Prota 7(1): Timbers/Bois d’œuvre 1
Journ. Sci. Res. (Jakarta) 1: 115 (1952).
Beilschmiedia grandiflora (Kosterm.) Kosterm. (1952).
Origin and geographic distribution
Beilschmiedia velutina is endemic to Madagascar, where it occurs in the northern and eastern part of the country.
The wood of Beilschmiedia velutina (Malagasy trade name: voankoromanga) is used for light construction, interior joinery, moulding, panelling and shuttering. It is considered suitable for rotary-peeled veneer. The fruits are used as a condiment.
The heartwood is beige and not sharply demarcated from the somewhat paler sapwood. The density of the wood is 500–620 kg/m³ at 12% moisture content. The wood dries rapidly, with only slight risk of distortion. Shrinkage rates are moderate, from green to oven dry 4.0% radial and 8.5% tangential. At 12% moisture content the modulus of rupture is about 46 N/mm², modulus of elasticity 8700 N/mm², compression parallel to grain 46 N/mm² and Chalais-Meudon side hardness 2.1. The wood is easy to work. Nailing, screwing and gluing do not cause problems, painting and varnishing give good results and a smooth surface is generally produced. The wood is not durable and susceptible to attack by fungi and wood borer insects. The wood impregnates well under pressure in autoclaves.
Medium-sized tree up to 30 m tall; inner bark reddish, brittle; young branches glabrous to brown-hairy. Leaves alternate, simple and entire; stipules absent; petiole 1–2.5(–3) cm long; blade elliptical or ovate, 9–20(–28) cm × 4–11(–20) cm, base obtuse to acute, apex acute or shortly acuminate, papery, upper surface glabrous or somewhat hairy on major veins, lower surface glaucous and sparsely hairy to densely brown-hairy, pinnately veined with 7–12 pairs of lateral veins. Inflorescence an axillary panicle 4–10 cm long, many-flowered. Flowers bisexual, regular, greenish; perianth with 2 series of 3 tepals, up to 4 mm long, brown-hairy on both surfaces; stamens 9, in 3 whorls of 3, inner ones with 2 glands near the base, staminodes 3; ovary superior, gradually narrowing into the short style. Fruit an ellipsoid to roundish berry c. 3 cm in diameter, 1-seeded.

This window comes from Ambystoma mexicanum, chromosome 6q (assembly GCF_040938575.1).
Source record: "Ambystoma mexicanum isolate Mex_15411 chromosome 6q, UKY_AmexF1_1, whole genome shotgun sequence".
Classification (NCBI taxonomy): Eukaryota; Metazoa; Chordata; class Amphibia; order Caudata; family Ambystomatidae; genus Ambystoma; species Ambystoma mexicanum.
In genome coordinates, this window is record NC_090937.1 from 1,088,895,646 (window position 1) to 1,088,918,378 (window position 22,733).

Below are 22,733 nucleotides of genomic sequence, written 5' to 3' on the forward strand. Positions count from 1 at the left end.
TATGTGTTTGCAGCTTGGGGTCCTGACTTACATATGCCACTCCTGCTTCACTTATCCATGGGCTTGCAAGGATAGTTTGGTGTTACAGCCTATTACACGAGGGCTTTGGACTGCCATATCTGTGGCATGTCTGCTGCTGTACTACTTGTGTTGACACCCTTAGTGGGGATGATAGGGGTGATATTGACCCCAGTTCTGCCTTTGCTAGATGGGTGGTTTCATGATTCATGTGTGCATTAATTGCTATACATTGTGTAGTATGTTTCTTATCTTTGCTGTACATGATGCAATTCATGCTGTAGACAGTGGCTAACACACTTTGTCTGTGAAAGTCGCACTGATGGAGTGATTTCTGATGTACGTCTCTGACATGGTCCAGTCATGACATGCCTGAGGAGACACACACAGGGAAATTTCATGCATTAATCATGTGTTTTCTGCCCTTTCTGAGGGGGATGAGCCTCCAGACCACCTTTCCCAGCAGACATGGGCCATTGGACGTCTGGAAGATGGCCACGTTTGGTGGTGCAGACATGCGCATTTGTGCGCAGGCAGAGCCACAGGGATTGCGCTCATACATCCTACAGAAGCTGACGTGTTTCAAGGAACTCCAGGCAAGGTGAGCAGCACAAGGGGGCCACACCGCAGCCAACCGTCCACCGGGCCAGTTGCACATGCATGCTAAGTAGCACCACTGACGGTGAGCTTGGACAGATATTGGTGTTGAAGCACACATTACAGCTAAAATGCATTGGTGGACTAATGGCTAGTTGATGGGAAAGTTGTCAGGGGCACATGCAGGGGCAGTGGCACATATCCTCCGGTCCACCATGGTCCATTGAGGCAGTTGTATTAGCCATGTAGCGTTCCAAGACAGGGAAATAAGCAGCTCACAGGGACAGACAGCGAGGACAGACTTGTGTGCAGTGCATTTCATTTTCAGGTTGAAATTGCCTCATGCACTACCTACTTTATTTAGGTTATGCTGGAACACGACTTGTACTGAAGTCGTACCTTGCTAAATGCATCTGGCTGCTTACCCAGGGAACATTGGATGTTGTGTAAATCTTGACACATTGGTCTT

Beilschmiedia velutina flowers and fruits year round.
Beilschmiedia comprises about 250 species and is distributed throughout the tropics, with about 80 species in tropical Africa and Madagascar. In Madagascar about 10 species have been recorded.
Beilschmiedia velutina occurs in evergreen forest up to 1200 m altitude.
Logs need to be treated with preservatives if they are not immediately processed after felling.
Genetic resources and breeding
Beilschmiedia velutina is rather uncommon and restricted to a threatened habitat in Madagascar, which makes it easily liable to genetic erosion. It is not mentioned in the 2006 IUCN Red list of threatened species.
The wood of Beilschmiedia velutina is easy to work, but its low durability limits is usefulness. It is suitable for interior carpentry, but outdoors it can only be used after treatment with preservatives.
• Guéneau, P., 1971. Bois de Madagascar. Possibilités d’emploi. Centre Technique Forestier Tropical, Antananarivo, Madagascar. 75 pp.
• Guéneau, P., Bedel, J. & Thiel, J., 1970–1975. Bois et essences malgaches. Centre Technique Forestier Tropical, Nogent-sur-Marne, France. 150 pp.
• van der Werff, H., 2003. A synopsis of the genus Beilschmiedia (Lauraceae) in Madagascar. Adansonia, séries 3, 25(1): 77–92.
• Guéneau, P. & Guéneau, D., 1969. Propriétés physiques et mécaniques des bois malgaches. Cahiers scientifiques No 2, Centre Technique Forestier Tropical, Nogent-sur-Marne, France. 51 pp.
• Styger, E., Rakotoarimanana, J.E.M., Rabevohitra, R. & Fernandes, E.C.M., 1999. Indigenous fruit trees of Madagascar: potential components of agroforestry systems to improve human nutrition and restore biological diversity. Agroforestry Systems 46(3): 289–310.
Correct citation of this article:
Brink, M., 2008. Beilschmiedia velutina (Kosterm.) Kosterm. In: Louppe, D., Oteng-Amoako, A.A. & Brink, M. (Editors). Prota 7(1): Timbers/Bois d’œuvre 1. [CD-Rom]. PROTA, Wageningen, Netherlands.